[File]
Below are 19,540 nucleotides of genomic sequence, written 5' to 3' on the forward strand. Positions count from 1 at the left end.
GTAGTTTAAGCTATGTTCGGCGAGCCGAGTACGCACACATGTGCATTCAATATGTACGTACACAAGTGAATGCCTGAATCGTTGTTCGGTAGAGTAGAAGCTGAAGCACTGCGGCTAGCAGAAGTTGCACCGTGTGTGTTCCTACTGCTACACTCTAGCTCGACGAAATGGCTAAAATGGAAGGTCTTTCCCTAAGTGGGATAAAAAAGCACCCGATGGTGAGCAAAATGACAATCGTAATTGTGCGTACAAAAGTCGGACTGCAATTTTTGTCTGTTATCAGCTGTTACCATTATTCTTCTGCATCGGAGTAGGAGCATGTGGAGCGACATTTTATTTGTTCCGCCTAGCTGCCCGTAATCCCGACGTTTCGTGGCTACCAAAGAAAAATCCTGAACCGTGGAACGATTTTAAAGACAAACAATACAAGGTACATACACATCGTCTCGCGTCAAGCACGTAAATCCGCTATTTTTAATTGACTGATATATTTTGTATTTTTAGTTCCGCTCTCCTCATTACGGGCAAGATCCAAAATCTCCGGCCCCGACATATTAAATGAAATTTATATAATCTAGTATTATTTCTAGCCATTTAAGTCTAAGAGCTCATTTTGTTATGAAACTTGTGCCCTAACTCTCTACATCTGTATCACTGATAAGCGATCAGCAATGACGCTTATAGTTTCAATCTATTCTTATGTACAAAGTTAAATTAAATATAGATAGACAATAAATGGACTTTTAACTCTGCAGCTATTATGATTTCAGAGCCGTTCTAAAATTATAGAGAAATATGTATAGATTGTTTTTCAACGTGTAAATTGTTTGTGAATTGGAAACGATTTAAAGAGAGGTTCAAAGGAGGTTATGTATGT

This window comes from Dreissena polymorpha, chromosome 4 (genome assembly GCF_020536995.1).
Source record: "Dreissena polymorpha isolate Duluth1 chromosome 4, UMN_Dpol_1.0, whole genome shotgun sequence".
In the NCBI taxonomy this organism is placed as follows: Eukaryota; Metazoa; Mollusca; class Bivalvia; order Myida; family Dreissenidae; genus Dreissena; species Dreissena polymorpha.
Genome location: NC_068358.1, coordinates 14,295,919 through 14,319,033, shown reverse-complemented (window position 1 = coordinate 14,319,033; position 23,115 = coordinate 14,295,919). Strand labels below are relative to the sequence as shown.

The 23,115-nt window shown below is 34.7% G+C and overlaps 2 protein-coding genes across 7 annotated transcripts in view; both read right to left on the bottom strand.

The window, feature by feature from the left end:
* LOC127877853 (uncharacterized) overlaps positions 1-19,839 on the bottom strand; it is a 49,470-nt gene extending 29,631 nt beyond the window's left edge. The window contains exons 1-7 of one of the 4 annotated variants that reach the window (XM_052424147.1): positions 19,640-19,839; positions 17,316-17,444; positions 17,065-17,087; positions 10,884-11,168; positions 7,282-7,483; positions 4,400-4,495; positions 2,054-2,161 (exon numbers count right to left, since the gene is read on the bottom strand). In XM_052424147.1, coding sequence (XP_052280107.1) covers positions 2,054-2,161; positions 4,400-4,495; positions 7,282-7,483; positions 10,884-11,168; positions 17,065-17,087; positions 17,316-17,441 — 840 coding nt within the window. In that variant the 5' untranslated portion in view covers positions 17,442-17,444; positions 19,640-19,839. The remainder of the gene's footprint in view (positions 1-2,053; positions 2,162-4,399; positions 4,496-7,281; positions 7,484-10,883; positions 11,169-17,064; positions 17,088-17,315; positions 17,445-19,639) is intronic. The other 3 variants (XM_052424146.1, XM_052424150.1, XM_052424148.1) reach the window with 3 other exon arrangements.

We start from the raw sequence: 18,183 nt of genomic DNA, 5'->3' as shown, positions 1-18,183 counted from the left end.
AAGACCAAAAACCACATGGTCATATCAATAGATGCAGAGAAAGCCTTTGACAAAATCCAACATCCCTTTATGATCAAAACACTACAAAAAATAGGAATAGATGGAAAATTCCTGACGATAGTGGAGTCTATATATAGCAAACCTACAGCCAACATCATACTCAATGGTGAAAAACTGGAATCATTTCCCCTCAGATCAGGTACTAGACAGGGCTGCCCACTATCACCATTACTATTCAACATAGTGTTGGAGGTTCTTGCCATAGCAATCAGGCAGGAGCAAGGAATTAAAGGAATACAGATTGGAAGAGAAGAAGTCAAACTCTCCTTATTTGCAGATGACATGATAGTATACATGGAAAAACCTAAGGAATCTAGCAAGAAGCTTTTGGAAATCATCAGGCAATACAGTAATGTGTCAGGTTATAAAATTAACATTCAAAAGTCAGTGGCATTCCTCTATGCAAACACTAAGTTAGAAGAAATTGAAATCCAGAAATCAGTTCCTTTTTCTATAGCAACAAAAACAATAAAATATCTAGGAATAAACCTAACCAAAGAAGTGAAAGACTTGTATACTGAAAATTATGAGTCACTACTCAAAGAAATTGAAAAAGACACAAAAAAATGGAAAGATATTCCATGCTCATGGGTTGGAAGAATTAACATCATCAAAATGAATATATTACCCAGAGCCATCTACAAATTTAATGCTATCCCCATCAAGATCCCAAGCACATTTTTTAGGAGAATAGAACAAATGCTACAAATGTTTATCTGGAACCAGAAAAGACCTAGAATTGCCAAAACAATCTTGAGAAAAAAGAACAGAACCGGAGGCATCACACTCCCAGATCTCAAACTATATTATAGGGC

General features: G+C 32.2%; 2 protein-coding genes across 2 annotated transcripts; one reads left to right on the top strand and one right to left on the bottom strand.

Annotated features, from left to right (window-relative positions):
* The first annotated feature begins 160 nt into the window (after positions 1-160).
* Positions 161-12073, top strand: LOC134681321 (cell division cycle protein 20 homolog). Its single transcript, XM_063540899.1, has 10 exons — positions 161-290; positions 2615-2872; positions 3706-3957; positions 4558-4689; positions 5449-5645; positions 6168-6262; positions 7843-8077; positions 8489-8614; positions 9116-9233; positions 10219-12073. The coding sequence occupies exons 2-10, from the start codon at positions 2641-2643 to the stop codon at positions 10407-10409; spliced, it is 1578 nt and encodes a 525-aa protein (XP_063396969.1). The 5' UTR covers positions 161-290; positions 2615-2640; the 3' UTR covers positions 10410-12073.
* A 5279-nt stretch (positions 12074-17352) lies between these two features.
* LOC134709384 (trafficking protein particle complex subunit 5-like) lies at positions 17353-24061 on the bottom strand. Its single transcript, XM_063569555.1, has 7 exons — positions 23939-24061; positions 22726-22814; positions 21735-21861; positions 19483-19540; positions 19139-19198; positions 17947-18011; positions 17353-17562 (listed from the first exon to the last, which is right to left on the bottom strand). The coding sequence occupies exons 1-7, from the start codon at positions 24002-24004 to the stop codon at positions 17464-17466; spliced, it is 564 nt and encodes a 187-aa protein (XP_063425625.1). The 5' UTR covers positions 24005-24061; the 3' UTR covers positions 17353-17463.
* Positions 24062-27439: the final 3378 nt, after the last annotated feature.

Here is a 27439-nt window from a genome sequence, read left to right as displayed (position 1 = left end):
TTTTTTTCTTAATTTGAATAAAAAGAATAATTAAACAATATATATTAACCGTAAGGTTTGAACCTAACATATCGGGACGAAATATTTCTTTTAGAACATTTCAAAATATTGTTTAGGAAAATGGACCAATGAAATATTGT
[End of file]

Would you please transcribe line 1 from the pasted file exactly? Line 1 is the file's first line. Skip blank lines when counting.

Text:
Below are 19,540 nucleotides of genomic sequence, written 5' to 3' on the forward strand. Positions count from 1 at the left end.